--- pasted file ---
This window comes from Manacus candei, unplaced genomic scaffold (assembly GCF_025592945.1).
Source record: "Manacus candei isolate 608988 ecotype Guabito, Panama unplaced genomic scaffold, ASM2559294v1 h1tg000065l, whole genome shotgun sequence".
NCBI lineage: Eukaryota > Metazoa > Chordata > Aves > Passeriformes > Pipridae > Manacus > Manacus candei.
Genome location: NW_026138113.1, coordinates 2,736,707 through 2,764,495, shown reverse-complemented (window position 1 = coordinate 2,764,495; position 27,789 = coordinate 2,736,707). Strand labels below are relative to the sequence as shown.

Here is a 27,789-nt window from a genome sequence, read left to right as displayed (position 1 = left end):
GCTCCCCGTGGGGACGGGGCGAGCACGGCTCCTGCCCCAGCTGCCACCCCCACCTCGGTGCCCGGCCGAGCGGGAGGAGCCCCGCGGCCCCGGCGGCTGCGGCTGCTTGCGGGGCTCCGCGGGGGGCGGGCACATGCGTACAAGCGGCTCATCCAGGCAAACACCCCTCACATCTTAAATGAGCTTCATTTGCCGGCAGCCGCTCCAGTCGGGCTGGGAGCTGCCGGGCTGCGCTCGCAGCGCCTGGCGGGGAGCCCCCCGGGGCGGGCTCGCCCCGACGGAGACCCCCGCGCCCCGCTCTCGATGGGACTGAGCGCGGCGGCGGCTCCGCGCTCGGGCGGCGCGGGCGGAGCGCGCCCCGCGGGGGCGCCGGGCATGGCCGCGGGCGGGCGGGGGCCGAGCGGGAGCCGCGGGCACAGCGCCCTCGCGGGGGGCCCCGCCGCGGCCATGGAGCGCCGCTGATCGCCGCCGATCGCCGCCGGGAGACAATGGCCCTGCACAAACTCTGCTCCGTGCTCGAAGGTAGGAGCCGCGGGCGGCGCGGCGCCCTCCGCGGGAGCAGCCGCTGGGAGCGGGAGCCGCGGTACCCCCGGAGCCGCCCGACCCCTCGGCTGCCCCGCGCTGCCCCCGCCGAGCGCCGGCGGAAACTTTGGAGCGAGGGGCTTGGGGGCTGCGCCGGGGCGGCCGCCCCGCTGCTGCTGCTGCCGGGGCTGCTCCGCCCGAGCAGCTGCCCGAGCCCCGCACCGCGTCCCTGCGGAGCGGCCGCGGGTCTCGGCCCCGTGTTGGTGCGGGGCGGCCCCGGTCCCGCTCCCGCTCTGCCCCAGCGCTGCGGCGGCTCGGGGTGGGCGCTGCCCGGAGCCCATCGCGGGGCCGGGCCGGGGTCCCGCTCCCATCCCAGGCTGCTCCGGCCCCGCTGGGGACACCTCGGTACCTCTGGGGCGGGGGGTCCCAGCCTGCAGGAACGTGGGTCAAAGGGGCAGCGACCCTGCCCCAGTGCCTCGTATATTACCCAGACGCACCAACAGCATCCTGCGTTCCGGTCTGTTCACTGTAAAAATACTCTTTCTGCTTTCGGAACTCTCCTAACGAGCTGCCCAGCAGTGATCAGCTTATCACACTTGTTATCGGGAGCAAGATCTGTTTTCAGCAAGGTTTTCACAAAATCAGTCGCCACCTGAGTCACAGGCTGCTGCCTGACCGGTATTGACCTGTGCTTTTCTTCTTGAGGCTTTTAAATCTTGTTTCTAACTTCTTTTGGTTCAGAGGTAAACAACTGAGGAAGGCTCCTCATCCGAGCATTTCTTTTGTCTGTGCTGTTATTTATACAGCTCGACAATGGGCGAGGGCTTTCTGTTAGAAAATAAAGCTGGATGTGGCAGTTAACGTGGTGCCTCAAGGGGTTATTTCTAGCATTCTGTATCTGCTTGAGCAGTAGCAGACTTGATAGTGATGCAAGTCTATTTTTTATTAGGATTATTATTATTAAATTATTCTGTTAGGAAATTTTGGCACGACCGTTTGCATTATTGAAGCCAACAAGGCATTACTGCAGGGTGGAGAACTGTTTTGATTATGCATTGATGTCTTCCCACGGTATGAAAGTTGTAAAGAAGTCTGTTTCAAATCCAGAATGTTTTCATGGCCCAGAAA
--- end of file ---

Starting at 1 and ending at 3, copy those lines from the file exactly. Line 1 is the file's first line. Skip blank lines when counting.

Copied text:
This window comes from Manacus candei, unplaced genomic scaffold (assembly GCF_025592945.1).
Source record: "Manacus candei isolate 608988 ecotype Guabito, Panama unplaced genomic scaffold, ASM2559294v1 h1tg000065l, whole genome shotgun sequence".
NCBI lineage: Eukaryota > Metazoa > Chordata > Aves > Passeriformes > Pipridae > Manacus > Manacus candei.